Tol Foster (Mvskoke Creek, Oklahoma) received his MA and Ph.D. from the English Department (focusing on American Indian and American Literatures) at the University of Wisconsin as an Advanced Opportunity Fellow, where he completed his dissertation under the directorship of Dr. Roberta Hill (Oneida). Before that he graduated with an honors degree in English at Oklahoma State University, with concentrations in Philosophy and Economics. After graduation he served as Assistant Professor of American Studies at UNC - Chapel Hill and Chancellor’s Postdoctoral Fellow at the American Indian House at the University of Illinois-Champaign Urbana in 2007-2008 before taking a position as Assistant Professor of English here at Marquette starting in the fall of 2011. Tol is proud of his work helping to create the major in American Indian Studies at UNC, and in helping to found the UNC American Indian Center and is excited to return to the place that Father Jacques Marquette first entered in his June, 1673 journal as Meskousing, but which we all know now as Wisconsin, home to more sacred effigy mounds than anywhere else on earth as well as the eleven federally recognized tribes that share this place.
Tol is revising and expanding his manuscript The Enduring Indian Territory: Oklahoma and the Relational Frontier in the Twentieth Century, which is based on his dissertation "Dividing Canaan: Oklahoma Writers and the Multicultural Frontier." In this project, Foster argues that although annexed into the broader United States as a constituent part of the State of Oklahoma, Indian Territory continued to endure through the cultural work of Native peoples. Further, this continued cultural reproduction of American Indian understandings of sovereignty provided not only the intellectual grounding for American Indian understandings within their own community but also - along with working-class white understandings and African-American claims - emerged into and shifted the cultural and legal debates in the broader United States. In the writings under consideration in this project, poor whites, African-Americans and Native Americans crafted a rhetorical space to argue for an inclusive America based on their own terms and concepts.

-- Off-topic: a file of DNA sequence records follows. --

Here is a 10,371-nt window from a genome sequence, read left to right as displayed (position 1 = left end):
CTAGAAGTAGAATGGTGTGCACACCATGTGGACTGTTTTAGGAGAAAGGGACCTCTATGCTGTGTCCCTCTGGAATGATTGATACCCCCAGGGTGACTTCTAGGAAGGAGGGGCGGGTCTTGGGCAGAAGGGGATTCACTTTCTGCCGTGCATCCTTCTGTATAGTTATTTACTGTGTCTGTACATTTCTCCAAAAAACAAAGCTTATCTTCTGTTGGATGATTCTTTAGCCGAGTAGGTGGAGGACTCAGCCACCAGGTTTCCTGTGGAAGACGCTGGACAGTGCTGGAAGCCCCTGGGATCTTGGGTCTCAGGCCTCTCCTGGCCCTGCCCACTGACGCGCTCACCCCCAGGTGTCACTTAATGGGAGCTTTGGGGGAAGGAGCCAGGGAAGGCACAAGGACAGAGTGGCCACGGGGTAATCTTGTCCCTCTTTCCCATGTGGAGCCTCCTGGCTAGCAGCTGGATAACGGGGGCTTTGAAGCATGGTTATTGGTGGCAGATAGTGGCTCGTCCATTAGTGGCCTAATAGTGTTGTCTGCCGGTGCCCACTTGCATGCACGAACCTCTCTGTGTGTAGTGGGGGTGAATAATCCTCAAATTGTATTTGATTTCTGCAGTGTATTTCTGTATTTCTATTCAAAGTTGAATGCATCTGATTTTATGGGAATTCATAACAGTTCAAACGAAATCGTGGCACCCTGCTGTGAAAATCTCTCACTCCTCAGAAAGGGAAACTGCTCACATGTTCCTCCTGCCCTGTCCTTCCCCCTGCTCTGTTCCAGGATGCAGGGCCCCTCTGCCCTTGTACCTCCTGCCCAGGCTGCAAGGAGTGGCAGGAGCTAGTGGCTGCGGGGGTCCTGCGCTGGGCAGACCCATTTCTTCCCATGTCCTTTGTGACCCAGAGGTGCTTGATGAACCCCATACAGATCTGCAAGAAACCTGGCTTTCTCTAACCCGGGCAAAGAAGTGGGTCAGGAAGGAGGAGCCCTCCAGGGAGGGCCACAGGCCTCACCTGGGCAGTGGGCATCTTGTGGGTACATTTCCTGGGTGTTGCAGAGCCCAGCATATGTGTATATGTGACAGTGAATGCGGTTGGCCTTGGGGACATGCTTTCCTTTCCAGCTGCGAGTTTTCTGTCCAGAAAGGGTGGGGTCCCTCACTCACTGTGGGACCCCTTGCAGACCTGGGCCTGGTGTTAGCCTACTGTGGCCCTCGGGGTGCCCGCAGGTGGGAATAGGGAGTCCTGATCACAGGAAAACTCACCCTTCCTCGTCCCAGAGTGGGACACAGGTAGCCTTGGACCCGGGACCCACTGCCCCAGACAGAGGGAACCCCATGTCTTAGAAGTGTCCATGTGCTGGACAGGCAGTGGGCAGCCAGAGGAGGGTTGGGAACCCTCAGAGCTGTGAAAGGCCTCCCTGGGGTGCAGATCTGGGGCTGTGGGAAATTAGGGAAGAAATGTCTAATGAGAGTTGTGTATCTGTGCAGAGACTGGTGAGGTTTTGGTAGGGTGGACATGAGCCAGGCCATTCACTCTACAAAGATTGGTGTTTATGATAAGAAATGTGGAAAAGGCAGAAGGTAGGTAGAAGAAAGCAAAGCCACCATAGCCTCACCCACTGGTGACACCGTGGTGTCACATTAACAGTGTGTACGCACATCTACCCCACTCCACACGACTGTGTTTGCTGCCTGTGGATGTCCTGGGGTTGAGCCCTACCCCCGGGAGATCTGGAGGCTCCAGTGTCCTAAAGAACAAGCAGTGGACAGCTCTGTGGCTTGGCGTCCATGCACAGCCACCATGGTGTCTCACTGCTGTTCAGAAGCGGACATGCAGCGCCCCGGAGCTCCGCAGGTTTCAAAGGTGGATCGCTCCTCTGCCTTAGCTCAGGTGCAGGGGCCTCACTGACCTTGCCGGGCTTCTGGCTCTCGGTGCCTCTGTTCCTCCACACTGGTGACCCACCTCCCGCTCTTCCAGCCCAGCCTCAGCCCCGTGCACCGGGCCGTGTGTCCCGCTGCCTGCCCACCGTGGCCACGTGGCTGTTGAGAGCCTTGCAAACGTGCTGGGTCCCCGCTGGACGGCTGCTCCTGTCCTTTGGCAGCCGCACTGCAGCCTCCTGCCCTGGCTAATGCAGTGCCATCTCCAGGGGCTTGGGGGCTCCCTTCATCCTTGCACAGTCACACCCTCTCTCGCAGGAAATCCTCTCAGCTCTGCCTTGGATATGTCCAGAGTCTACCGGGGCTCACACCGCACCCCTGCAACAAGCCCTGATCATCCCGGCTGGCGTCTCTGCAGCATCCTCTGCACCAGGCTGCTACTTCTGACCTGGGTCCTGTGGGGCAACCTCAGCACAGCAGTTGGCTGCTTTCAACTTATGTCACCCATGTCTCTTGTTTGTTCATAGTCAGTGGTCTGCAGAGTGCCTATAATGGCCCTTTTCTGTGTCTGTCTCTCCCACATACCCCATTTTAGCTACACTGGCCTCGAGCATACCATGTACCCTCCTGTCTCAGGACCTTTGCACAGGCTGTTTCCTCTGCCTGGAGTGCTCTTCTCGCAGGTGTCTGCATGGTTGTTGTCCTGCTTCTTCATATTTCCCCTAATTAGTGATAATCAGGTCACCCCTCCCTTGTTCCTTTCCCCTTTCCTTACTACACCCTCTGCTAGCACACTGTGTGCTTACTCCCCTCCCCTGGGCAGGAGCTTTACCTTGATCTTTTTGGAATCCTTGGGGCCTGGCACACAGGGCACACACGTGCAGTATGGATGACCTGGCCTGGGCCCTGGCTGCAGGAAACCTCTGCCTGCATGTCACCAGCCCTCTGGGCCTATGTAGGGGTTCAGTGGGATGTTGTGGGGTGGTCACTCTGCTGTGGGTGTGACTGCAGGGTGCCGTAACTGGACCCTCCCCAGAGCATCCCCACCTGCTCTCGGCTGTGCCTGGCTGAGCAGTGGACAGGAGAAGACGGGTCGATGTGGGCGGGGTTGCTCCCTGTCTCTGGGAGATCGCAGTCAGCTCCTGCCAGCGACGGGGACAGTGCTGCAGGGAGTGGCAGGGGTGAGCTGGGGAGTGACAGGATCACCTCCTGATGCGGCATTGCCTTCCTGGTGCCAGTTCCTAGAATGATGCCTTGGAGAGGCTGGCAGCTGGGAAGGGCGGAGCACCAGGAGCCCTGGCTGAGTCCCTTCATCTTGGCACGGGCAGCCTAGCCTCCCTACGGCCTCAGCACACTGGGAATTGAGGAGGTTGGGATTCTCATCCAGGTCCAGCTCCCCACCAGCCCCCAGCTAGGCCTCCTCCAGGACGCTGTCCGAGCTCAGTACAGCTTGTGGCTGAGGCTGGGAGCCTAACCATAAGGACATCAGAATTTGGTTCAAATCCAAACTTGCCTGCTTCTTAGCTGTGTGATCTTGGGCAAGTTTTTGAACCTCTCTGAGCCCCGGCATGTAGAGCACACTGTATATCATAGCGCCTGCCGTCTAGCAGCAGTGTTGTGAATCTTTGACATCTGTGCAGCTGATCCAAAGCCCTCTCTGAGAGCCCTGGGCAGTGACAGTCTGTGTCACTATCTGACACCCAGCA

In expanding the dissertation beyond a focus on Native Americans from Indian Territory, Foster hopes to provide a persuasive example of a new self-critical regionalism that could serve as a bridge between American Indian and American studies. Among the writers considered in the study are Will Rogers, John Joseph Mathews, Melvin Tolson, Ralph Ellison, Joy Harjo, Woody Guthrie, and Joe Brainard.
Foster has taught courses in American Indian Law and History, Contemporary American Indian Poetry, Indigenous Cinema, Experimental Native American Novels, The Expansion of Rights in America, Introduction to American Indian Studies, and the first ever “Study Abroad” course to an Indigenous Nation within the U.S. borders - Study Abroad in the Cherokee Nation, a cooperative project by the University of North Carolina - Chapel Hill, Northeastern State University of Oklahoma, The Cherokee Nation of Oklahoma, and the United Keetoowah Band of Cherokees. The Wikimedia Foundation in 2010 consulted with Dr. Foster over his use of Wikipedia in Freshmen level classes on Native American studies to create, edit, and revise entries on Native tribes, policies, and federal case law.